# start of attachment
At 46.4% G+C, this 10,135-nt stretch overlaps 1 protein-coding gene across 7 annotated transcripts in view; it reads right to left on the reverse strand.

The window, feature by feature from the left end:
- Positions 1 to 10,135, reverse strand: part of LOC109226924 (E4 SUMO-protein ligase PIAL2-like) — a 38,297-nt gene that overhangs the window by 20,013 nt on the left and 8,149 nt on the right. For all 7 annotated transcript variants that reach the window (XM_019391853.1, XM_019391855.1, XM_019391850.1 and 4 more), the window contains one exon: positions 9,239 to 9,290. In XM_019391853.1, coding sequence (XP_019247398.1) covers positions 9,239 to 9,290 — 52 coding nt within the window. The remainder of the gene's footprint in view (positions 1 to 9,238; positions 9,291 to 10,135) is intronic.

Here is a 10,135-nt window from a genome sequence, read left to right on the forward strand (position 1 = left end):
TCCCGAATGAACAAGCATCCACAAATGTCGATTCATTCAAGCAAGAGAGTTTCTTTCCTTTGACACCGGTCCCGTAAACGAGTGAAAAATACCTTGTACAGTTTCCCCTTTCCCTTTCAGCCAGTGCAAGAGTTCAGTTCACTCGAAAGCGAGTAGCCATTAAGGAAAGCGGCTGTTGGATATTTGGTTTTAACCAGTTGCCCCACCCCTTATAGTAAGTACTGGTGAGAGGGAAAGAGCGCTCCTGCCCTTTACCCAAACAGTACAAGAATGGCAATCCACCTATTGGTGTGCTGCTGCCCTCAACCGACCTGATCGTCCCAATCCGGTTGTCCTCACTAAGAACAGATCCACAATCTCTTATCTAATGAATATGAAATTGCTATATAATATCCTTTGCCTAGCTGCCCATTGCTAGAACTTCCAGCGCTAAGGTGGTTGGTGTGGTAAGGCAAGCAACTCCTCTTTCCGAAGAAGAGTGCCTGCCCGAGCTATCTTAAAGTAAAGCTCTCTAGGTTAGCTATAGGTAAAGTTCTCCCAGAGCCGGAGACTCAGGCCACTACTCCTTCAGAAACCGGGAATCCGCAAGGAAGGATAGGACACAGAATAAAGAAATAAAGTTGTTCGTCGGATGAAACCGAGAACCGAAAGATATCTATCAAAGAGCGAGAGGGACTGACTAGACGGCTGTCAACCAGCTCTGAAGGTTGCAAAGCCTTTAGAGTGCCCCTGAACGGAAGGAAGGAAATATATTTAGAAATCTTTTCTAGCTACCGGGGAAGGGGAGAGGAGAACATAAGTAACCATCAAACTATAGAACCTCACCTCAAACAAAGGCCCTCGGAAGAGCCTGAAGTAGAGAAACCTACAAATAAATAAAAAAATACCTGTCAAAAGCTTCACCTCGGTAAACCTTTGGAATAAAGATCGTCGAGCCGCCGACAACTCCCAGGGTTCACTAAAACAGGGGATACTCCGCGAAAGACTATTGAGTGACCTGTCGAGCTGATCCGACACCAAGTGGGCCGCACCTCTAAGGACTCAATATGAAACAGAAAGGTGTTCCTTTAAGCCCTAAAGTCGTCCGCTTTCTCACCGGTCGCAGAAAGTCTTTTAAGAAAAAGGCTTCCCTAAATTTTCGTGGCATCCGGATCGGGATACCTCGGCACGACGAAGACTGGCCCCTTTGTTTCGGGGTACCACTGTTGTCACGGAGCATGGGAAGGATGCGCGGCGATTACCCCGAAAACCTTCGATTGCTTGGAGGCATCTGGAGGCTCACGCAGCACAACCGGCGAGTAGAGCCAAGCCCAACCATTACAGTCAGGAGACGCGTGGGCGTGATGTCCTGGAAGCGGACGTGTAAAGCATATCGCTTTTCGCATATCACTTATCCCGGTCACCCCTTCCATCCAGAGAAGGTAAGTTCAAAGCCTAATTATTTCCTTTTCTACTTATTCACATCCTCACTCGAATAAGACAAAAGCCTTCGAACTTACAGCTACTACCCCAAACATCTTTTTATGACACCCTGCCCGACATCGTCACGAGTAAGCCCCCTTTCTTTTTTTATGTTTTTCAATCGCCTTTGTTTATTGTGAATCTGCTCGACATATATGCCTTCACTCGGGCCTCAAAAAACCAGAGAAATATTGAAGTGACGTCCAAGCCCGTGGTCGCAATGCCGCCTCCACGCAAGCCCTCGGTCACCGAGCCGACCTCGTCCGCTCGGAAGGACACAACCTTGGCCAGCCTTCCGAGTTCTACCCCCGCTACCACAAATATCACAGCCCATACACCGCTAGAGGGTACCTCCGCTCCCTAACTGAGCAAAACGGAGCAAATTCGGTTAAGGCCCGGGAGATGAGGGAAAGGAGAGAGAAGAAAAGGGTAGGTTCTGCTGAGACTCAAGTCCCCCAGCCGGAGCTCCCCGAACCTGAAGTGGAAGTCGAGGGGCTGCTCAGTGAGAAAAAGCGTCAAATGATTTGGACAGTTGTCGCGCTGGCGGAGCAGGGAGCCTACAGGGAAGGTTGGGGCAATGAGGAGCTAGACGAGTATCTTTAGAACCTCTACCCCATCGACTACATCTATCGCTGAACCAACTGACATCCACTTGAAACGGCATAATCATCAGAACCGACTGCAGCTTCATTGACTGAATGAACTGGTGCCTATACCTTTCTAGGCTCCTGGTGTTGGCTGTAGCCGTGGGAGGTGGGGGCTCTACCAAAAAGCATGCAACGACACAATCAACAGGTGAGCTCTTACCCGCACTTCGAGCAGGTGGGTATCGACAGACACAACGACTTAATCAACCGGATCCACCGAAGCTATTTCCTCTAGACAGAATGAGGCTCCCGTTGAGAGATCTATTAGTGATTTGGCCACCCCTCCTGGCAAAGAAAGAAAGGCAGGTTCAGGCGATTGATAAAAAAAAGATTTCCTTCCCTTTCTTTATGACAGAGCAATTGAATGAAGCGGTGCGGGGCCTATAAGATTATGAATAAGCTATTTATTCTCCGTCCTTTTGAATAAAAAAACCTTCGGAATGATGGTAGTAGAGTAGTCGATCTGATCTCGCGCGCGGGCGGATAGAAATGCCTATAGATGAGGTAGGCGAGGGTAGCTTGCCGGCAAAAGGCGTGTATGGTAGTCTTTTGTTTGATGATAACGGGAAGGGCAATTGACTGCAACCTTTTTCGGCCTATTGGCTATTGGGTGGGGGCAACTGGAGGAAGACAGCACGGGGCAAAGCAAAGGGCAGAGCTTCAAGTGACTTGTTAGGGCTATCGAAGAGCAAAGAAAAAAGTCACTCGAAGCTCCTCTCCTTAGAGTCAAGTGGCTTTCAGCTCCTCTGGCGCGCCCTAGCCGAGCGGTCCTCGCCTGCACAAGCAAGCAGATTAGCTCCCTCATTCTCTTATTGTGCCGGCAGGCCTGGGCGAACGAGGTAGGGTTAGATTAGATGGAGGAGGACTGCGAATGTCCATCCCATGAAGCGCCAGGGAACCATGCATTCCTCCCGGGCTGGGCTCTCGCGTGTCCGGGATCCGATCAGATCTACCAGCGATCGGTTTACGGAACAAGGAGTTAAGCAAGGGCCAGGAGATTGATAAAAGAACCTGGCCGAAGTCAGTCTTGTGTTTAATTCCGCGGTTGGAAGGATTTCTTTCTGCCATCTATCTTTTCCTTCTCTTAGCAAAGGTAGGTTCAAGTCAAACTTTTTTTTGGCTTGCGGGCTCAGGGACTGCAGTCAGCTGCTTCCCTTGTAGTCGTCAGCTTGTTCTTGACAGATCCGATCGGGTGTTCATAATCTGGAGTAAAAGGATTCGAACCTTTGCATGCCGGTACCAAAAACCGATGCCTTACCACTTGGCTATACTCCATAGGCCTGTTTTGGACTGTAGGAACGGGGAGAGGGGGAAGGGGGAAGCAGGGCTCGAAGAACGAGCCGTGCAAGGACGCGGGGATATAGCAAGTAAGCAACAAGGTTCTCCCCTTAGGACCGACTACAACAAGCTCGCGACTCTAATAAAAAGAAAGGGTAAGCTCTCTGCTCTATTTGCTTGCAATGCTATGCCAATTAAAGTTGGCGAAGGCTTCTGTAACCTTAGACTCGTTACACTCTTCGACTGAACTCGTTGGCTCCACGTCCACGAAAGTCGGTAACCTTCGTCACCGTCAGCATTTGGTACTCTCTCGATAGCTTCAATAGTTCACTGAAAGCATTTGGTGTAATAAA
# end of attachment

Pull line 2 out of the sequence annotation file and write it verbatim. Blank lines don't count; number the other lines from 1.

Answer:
The window, feature by feature from the left end: